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Chance to share vision of a couple who spent 10 years creating their garden


Come into the gardens: Pat Millar's house in Cultra

Come into the gardens: Pat Millar's house in Cultra

Jarrett Truscott

Grovehill, Lurgan

Grovehill, Lurgan

The Willis garden in Portadown

The Willis garden in Portadown



Come into the gardens: Pat Millar's house in Cultra

This magical Cultra garden was 10 years in the planning, but the story of its creation is tinged with sadness.

It was a labour of love for husband and wife designers Rodney and Pat Millar — but just three months after it was completed Rodney lost his battle with cancer.

Now the beautiful Victorian home in Holywood is up for sale. But before that, Pat is throwing open the garden gates for one weekend only so the public can enjoy their shared vision.

It is a late addition to the growing list of private gardens opening to the public this spring and summer under the Ulster Gardens Scheme.

The only charge is a £3 gate fee, which is donated to the National Trust for restoration work in its own gardens.

Pat described how she and her graphic designer husband spent 10 years painstakingly drawing up the plans for their dream garden.

“We actually completed our design and got it drawn up in 2009 and got people in to do the hard landscaping. It was completed in October 2009,” she said.

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“My husband died in July 2010. He saw our vision realised and his last three months were spent happy in the garden.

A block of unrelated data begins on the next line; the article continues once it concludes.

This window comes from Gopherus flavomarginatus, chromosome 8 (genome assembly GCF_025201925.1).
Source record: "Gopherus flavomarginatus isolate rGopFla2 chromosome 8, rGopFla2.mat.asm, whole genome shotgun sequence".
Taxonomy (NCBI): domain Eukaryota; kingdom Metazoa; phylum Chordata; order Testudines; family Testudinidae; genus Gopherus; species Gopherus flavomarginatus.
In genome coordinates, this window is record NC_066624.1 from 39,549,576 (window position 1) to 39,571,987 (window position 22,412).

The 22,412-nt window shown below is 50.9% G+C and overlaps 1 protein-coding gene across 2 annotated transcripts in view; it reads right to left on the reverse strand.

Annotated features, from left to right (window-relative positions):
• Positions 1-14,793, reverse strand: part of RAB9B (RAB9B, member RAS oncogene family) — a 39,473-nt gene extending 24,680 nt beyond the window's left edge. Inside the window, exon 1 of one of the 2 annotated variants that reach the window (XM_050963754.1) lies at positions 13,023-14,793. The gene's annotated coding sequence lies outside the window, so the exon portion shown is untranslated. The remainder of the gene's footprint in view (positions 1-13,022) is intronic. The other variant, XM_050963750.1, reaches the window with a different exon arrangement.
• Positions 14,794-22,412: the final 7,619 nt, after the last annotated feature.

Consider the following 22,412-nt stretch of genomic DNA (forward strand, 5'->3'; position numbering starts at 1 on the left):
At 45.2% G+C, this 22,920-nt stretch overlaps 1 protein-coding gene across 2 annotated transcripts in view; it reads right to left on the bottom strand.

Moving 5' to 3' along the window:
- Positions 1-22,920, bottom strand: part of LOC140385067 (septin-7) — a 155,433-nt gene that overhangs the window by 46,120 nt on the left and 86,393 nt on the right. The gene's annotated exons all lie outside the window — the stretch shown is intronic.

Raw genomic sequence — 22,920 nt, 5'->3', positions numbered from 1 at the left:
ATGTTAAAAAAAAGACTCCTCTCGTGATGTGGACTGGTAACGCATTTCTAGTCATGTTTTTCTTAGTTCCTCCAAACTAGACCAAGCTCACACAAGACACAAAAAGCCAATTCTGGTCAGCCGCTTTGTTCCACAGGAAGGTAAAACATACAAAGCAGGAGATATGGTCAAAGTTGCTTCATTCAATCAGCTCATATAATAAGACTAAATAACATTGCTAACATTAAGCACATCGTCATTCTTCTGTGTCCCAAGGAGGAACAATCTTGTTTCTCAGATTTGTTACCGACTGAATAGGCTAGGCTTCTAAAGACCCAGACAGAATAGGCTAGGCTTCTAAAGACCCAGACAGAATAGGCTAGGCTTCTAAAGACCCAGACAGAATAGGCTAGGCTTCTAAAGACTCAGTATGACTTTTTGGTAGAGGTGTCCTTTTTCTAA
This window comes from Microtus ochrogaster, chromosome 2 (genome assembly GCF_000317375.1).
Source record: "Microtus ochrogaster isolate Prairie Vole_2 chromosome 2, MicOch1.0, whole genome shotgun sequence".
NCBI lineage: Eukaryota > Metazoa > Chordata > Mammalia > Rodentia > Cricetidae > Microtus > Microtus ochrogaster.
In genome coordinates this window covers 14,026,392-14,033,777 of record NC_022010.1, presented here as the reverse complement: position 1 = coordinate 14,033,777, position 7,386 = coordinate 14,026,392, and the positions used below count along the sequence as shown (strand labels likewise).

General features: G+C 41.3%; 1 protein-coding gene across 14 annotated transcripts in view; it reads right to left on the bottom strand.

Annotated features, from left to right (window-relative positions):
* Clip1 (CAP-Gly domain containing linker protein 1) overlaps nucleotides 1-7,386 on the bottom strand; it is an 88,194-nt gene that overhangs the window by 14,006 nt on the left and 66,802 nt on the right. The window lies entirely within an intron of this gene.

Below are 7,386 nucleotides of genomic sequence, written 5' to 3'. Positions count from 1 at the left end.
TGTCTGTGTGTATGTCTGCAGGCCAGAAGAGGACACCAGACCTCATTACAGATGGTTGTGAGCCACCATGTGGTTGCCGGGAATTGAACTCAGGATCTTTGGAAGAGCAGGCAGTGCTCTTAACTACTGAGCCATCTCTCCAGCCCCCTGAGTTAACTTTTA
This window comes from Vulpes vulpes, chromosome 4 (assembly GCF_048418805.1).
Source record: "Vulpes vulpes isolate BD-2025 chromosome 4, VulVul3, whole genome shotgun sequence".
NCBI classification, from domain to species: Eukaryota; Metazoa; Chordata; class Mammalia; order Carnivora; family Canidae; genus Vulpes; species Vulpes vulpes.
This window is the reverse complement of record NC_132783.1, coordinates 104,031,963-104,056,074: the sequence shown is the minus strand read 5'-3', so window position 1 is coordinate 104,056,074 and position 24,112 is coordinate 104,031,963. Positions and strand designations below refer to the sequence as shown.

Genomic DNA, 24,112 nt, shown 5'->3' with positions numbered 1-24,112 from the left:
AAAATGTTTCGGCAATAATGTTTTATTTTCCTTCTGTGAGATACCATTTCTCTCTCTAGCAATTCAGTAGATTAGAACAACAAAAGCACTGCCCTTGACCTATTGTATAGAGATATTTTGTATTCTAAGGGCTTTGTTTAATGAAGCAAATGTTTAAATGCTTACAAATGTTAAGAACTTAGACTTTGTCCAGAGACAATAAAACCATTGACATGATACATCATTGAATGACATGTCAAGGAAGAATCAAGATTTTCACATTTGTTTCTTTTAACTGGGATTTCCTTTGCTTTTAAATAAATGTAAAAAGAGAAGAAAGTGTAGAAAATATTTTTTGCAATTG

“It was a fairly big garden with a Victorian house and we wanted the garden to reflect the age of the house. We planned to have a design that complemented the Victorian house, rather than modernising it.”

The terrace at the rear of the house commands a magnificent long view looking out over the Italianate garden’s formal box hedges and fountain. On either side of steps leading down into the garden are Victorian rose beds, while below the Italian garden more steps leads down into an avenue of hornbeams.

There is also a secret garden, a decked area with a Japanese twist, shaded by a pagoda and planted with bonsai, ferns and bamboo.

“You don’t know it’s there. It's a lovely place in the evening,” Pat said.

“I just love it — it has been my saving grace over the last two years. It is what has kept me sane.

“Rodney was only 61 when he died and that was one of the reasons why I wanted to open and share it. I wanted to share our vision.”

The garden at 16 Circular Road West is open from 2-5pm this weekend.

Among the highlights of the 2012 Open Gardens programme is Grovehill near Lurgan, owned by Brian and Shirley McKnight. It features follies, an arboretum, Italian, Japanese and Arizona gardens, with 4.5 acres of lawns and a kilometre of walkways. Among the hidden delights are the startling wooden sculptures of a face and a huge hand emerging from the ground.

Meanwhile, the garden at Throw's Lane, Portadown, owned by Mrs Noel Willis, reveals how a garden can integrate a modern home into rural surroundings. Five years ago it was a smallholding with an old roadside cottage and outbuildings — but now the old byre has been thatched and is part of a garden that features trees, shrubs, roses, bulbs and herbaceous plants.

The scheme organisers are always looking for new gardens to open to the public. For full details of the scheme, visit the website at www.ulstergardensscheme.org.uk

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